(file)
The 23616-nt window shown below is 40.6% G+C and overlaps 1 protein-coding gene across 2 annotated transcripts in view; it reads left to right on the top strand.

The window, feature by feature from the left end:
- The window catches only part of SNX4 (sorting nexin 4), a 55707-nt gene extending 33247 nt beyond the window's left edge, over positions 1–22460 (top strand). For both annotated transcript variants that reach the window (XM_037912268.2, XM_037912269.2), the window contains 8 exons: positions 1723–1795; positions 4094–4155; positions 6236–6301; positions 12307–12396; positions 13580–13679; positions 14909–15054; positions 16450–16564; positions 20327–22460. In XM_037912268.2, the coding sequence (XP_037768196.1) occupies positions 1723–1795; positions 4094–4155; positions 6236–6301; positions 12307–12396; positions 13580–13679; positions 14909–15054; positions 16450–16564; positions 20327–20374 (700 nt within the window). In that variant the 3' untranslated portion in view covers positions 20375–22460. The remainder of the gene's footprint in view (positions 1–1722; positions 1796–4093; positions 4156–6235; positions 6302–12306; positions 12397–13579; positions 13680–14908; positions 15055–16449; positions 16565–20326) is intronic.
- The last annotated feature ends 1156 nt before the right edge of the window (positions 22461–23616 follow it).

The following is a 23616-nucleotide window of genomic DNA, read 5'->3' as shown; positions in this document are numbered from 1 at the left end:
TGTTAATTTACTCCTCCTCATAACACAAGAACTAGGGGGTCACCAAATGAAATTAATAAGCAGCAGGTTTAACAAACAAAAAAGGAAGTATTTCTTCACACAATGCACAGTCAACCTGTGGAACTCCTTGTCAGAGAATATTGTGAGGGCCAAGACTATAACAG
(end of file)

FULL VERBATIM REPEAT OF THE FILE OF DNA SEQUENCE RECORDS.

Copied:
The 23616-nt window shown below is 40.6% G+C and overlaps 1 protein-coding gene across 2 annotated transcripts in view; it reads left to right on the top strand.

The window, feature by feature from the left end:
- The window catches only part of SNX4 (sorting nexin 4), a 55707-nt gene extending 33247 nt beyond the window's left edge, over positions 1–22460 (top strand). For both annotated transcript variants that reach the window (XM_037912268.2, XM_037912269.2), the window contains 8 exons: positions 1723–1795; positions 4094–4155; positions 6236–6301; positions 12307–12396; positions 13580–13679; positions 14909–15054; positions 16450–16564; positions 20327–22460. In XM_037912268.2, the coding sequence (XP_037768196.1) occupies positions 1723–1795; positions 4094–4155; positions 6236–6301; positions 12307–12396; positions 13580–13679; positions 14909–15054; positions 16450–16564; positions 20327–20374 (700 nt within the window). In that variant the 3' untranslated portion in view covers positions 20375–22460. The remainder of the gene's footprint in view (positions 1–1722; positions 1796–4093; positions 4156–6235; positions 6302–12306; positions 12397–13579; positions 13680–14908; positions 15055–16449; positions 16565–20326) is intronic.
- The last annotated feature ends 1156 nt before the right edge of the window (positions 22461–23616 follow it).

The following is a 23616-nucleotide window of genomic DNA, read 5'->3' as shown; positions in this document are numbered from 1 at the left end:
TGTTAATTTACTCCTCCTCATAACACAAGAACTAGGGGGTCACCAAATGAAATTAATAAGCAGCAGGTTTAACAAACAAAAAAGGAAGTATTTCTTCACACAATGCACAGTCAACCTGTGGAACTCCTTGTCAGAGAATATTGTGAGGGCCAAGACTATAACAG